Our train pulled into Moscow station, as scheduled, at 7:20 AM.
The night was not nearly so bad as we had feared—the berths reasonably comfortable, despite dire warnings to the contrary. Even the bathrooms were serviceable, if not particularly enticing. I slept a few hours, and woke feeling ready for the day.
The downtown Aurora Marriott Hotel was not ready for us to check in so early in the morning, but did afford us the opportunity to drop off our bags and enjoy a pleasant breakfast before leaving for the day. Our bus dropped us off in the shadow of the Kremlin walls,
and we walked into the fortress for our first visit, in the Armory,
(a nice group of kids...)
where the state treasures of the tsarist times are kept—amazing objects dating from as early as the thirteenth century, including both temporal and sacred ritual artifacts, chalices, icons and bibles encrusted with gold and jewels; eleven fabulous Faberge eggs and other state and royal gifts; textiles and clothes, wedding and coronation garments and patriarchs’ robes. Another jaw-dropping display of wealth and luxury…
From there, a walk through the Kremlin grounds
to the glorious plaza of the seven churches with their golden domes and spires.
We stopped in to visit the magnificent Church of the Assumption,
the traditional site of the coronation of the tsars, and admired what our guide informed us was “the biggest bell in the world”, cracked in a fire and useless now, but awe-inspiring simply for its size; and next “the biggest canon ever made”, across the courtyard from the senate and the office buildings of the administration and the city residence of the president, now the newly inducted Medvedev.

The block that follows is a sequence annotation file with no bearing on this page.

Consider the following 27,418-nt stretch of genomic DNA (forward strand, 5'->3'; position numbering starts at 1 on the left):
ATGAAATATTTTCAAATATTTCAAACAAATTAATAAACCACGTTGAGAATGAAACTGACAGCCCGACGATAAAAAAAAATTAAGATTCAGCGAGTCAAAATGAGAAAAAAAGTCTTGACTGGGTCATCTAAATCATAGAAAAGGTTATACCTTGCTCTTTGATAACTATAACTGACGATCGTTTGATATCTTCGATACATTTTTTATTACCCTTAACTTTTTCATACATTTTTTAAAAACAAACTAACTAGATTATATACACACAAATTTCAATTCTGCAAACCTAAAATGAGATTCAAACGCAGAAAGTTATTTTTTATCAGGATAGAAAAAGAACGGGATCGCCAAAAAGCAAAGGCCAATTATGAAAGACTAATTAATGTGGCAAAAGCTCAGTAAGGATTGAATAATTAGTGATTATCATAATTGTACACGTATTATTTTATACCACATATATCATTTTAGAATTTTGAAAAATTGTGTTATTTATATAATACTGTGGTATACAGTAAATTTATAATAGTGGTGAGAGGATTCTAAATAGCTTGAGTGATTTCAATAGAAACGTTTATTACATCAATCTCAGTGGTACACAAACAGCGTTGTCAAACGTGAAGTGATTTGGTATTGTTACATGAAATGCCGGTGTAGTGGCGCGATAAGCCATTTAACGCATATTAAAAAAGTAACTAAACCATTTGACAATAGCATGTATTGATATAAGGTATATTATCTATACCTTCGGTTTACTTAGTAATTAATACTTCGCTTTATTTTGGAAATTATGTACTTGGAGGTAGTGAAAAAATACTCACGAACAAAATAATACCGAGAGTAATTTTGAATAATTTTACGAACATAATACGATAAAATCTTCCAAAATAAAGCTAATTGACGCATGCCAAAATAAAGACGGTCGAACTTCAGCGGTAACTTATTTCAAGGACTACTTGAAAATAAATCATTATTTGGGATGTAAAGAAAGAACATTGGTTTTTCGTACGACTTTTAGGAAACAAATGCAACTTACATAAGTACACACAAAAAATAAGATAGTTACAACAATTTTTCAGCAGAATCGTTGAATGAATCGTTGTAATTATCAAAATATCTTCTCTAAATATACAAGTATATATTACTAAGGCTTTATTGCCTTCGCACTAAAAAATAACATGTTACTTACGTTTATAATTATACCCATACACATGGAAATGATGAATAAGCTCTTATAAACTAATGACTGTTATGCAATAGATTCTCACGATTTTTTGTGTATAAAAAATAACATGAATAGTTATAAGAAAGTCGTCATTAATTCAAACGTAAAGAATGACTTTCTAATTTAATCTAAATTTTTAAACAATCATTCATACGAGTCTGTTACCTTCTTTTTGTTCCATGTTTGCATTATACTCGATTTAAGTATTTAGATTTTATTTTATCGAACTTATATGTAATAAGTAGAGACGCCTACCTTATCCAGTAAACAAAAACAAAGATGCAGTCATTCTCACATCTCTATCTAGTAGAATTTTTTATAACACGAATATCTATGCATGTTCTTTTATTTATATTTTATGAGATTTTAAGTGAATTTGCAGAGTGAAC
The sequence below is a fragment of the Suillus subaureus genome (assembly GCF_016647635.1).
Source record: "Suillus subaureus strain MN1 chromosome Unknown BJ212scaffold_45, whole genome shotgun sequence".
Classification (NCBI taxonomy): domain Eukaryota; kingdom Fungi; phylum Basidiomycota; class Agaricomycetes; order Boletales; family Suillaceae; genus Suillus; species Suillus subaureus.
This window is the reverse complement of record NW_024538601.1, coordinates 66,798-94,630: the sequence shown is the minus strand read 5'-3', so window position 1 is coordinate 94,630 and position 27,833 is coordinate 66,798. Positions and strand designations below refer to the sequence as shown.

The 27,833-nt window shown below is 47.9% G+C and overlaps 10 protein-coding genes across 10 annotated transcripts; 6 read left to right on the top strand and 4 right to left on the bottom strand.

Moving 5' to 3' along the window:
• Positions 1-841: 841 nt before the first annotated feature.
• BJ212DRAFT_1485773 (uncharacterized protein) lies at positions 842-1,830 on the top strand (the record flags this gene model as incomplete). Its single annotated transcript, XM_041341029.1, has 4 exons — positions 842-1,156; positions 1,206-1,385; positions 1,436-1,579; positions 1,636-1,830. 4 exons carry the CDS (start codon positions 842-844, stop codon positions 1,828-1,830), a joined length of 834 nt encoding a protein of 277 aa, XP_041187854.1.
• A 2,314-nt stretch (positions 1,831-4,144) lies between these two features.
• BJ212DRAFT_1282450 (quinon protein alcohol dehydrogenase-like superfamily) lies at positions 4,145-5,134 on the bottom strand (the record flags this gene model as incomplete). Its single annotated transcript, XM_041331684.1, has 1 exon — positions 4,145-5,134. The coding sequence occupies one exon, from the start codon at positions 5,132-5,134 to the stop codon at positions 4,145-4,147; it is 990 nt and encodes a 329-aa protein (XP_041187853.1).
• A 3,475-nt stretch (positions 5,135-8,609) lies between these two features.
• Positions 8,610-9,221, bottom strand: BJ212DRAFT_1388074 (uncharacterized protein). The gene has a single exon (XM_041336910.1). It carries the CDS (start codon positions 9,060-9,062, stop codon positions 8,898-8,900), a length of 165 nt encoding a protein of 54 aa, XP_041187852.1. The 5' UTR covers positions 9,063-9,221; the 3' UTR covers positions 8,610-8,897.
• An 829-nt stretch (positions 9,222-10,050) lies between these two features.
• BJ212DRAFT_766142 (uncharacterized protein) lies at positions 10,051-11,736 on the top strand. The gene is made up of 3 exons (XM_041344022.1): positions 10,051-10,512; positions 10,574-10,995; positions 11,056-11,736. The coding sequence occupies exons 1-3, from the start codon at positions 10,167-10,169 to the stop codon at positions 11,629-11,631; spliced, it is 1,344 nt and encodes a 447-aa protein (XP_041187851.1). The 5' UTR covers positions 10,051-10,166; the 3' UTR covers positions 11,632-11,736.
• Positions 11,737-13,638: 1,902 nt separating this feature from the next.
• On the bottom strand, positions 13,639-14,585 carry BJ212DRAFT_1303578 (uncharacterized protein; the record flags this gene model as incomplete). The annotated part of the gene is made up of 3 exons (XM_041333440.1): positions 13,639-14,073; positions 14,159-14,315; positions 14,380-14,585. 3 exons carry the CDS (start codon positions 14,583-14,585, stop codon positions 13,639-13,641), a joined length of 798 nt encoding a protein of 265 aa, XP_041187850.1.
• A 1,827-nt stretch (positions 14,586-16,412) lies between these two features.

Leaving the Kremlin, we walked on through the Alexander Gardens and past the World War II memorial, recalling with anger and sadness the twenty-six million Russians, many of them innocent civilians, who died at the hands of the Nazis in that unhappy period of the country’s history. Further on, we reached Red Square,
where Lenin still rests, it seems, in his mausoleum, though rarely now on view to the public. Ellie and I recalled the lines that stood, even in winter, on our last visit to Moscow, waiting to get in an pay respects to the first leader of the Soviet state. No lines, these days. And no honor guard. And Lenin himself, we heard, is rather the worse for wear: most of his body has decomposed, leaving only the hands and face, which need special preservation efforts in a basement laboratory below the tomb. Sic transit gloria mundi, no?
A brief architectural visit to the famous art nouveau GUM Department store with its great interior spaces lit by long skylights above,
with Ellie and I recalling, once again, those bad old days, when GUM was inaccessible except for the privileged few apparatchiks, and where there was virtually nothing to be purchased in the stores even for those few who had the money to indulge. Lunch at the Goudonov Restaurant off Red Square reminded us of the dreadful, virtually inedible food in Moscow, 1989, in the few new “private” restaurants that had only recently opened. Our lunch, preceded by a foretaste of four different chilled vodkas, was a veritable feast by comparison.
On our way back to the hotel, we made a brief descent into the famous Moscow Metro station,
with its deco spaces, its steep elevators, and its rows of social realist bronze sculptures. Then back on the bus for a mid-afternoon return to the hotel. Some were foolhardy enough to venture out again almost immediately for a visit to the Moscow Art Fair. I chose, instead, to spend a couple of quiet hours in the hotel room, and to catch up with this travelog.